Product & Service Guide
How to Secure Extra Tax Exemptions at Year-End
As with itemized deductions, the tax benefit of personal exemptions, including exemptions for dependents, is subject to a special phase-out rule. However, unlike deductible expenses that might be moved from one tax year to another, the approach for ...
Oct. 17, 2015
(This is part of our series of “sweet 16” year-end tax planning ideas.)
As with itemized deductions, the tax benefit of personal exemptions, including exemptions for dependents, is subject to a special phase-out rule. However, unlike deductible expenses that might be moved from one tax year to another, the approach for personal exemptions at year-end is usually pretty straightforward: Take any exemption you can get.
In fact, if you have the opportunity to claim an extra dependency exemption by chipping in a little more support during the holidays, seize it. This is especially true if you expect that 2015 will be the last year you might be able to claim the exemption for a qualifying child or relative.
Generally, a taxpayer can claim a personal exemption for himself or herself, plus another exemption for a spouse on a joint federal return. For 2015, each personal exemption is $4,000 (up from $3,950 in 2014). In addition, an exemption for a dependent is available if the following requirements are met:
- You’re not a dependent of another taxpayer.
- The individual claimed as a dependent can’t file a joint tax return (with certain limited exceptions).
- The individual claimed as a dependent is a citizen, national or resident alien of the U.S. or a resident of Canada or Mexico.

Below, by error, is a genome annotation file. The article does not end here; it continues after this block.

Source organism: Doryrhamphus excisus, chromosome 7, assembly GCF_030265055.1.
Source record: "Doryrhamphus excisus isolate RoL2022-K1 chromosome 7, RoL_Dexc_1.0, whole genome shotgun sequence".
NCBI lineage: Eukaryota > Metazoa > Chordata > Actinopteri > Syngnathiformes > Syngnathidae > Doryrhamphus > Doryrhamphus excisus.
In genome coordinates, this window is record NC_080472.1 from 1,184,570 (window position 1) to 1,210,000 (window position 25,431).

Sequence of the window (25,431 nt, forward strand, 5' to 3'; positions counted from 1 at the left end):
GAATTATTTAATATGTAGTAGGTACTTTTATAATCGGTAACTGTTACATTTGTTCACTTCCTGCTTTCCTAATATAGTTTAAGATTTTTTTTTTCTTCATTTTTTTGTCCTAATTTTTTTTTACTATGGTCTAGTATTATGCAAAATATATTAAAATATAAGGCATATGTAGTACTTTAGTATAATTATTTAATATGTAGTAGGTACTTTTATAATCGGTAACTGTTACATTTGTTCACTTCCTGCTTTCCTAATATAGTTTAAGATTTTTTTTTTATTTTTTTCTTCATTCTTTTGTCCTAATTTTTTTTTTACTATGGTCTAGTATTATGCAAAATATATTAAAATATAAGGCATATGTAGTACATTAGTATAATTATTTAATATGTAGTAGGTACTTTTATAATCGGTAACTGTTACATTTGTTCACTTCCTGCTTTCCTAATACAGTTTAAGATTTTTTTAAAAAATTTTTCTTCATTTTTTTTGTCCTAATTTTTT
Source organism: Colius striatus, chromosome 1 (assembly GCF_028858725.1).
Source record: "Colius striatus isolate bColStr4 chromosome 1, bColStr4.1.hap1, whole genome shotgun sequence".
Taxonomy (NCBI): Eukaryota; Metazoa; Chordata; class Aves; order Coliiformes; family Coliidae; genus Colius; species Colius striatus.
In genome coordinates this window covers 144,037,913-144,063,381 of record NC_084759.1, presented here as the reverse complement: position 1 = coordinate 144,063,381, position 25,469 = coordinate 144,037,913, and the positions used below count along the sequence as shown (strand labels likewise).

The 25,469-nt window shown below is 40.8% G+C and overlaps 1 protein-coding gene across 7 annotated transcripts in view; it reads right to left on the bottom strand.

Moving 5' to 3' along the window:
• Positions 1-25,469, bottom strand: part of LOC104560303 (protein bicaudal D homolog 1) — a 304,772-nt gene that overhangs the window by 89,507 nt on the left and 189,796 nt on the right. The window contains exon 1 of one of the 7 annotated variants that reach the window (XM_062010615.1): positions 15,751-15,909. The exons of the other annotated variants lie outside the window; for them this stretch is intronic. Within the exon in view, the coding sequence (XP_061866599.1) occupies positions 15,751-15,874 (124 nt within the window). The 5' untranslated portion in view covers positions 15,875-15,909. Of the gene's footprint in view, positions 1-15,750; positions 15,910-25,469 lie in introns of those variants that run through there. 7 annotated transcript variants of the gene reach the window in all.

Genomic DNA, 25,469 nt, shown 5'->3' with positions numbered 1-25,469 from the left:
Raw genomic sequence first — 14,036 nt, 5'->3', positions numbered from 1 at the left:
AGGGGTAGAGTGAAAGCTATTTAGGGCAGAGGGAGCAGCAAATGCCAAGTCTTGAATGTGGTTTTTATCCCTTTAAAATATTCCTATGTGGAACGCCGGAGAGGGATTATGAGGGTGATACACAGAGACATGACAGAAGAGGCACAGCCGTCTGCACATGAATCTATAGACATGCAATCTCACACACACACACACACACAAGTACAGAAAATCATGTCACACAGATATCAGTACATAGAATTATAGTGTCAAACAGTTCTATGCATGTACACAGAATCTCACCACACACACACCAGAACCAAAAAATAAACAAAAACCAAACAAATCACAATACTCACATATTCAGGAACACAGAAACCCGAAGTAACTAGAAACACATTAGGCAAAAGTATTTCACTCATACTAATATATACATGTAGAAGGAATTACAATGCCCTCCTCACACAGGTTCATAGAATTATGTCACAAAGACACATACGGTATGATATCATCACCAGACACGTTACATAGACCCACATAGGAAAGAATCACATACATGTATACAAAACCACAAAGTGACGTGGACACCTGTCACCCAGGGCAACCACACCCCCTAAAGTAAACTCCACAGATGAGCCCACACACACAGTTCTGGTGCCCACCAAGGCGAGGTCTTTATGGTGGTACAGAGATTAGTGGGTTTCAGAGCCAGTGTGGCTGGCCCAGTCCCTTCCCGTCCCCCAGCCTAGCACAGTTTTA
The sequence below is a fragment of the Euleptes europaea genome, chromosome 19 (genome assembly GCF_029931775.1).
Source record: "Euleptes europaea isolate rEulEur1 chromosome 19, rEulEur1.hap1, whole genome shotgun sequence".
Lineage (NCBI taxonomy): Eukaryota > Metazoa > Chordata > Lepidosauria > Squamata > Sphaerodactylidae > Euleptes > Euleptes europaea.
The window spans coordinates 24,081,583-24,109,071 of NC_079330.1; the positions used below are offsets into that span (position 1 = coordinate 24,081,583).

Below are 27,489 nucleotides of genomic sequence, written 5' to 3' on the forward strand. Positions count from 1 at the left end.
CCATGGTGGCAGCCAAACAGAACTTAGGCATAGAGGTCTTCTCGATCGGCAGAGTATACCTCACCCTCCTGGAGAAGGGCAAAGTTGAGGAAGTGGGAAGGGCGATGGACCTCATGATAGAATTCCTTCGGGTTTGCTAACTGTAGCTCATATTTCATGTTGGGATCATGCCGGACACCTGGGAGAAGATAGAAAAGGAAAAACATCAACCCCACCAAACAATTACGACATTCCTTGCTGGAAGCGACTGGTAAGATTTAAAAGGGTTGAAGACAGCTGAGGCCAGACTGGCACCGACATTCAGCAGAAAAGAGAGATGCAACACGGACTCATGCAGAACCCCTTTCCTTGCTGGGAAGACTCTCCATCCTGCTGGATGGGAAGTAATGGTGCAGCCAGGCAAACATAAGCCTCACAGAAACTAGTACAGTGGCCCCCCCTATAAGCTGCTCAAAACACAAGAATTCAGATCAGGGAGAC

- The individual claimed as a dependent meets the requirements for either a qualifying child or a qualifying relative.
There is a two-part test to qualify: (1) You have to provide more than half of the annual support of the person claimed as a dependent and (2) that person can’t have more than the personal exemption amount in gross income subject to tax. For a qualifying child under age 19 or a full-time student under age 24, the “gross income” part of the test doesn’t apply.
For example, suppose your daughter graduated from college in May and recently landed her first full-time job. She expects to provide $20,000 of support for herself this year and you’ve already provided $19,500 in support to her. By giving her some extra spending money in December – just $501 is enough to do the trick – you’ll exceed the half-support mark and qualify for a dependency exemption. The amount of her gross income doesn’t matter
It’s usually tougher to secure an extra exemption for a relative because you also have to meet the gross income test. But Social Security retiree benefits don’t count as gross income for exemption purposes (although they still count for the half-support test). Thus, you may be able to lock in an exemption for an elderly relative – say, your mom or dad — living on a small fixed income and Social Security benefits.
Finally, be aware of the personal exemption phaseout (PEP) rule. Under the PEP rule, the total amount of personal exemptions you may claim is reduced by 2 percent for each $2,500 (or portion thereof) that your AGI exceeds a specified dollar threshold. For 2015, the threshold is $258,250 of AGI for single filers and $309,900 for joint filers. (The phaseout is complete at $380,750 of AGI for single filers and $432,400 for joint filers.) Despite a partial reduction, if you have a chance to secure an exemption for an older child this year, grab it.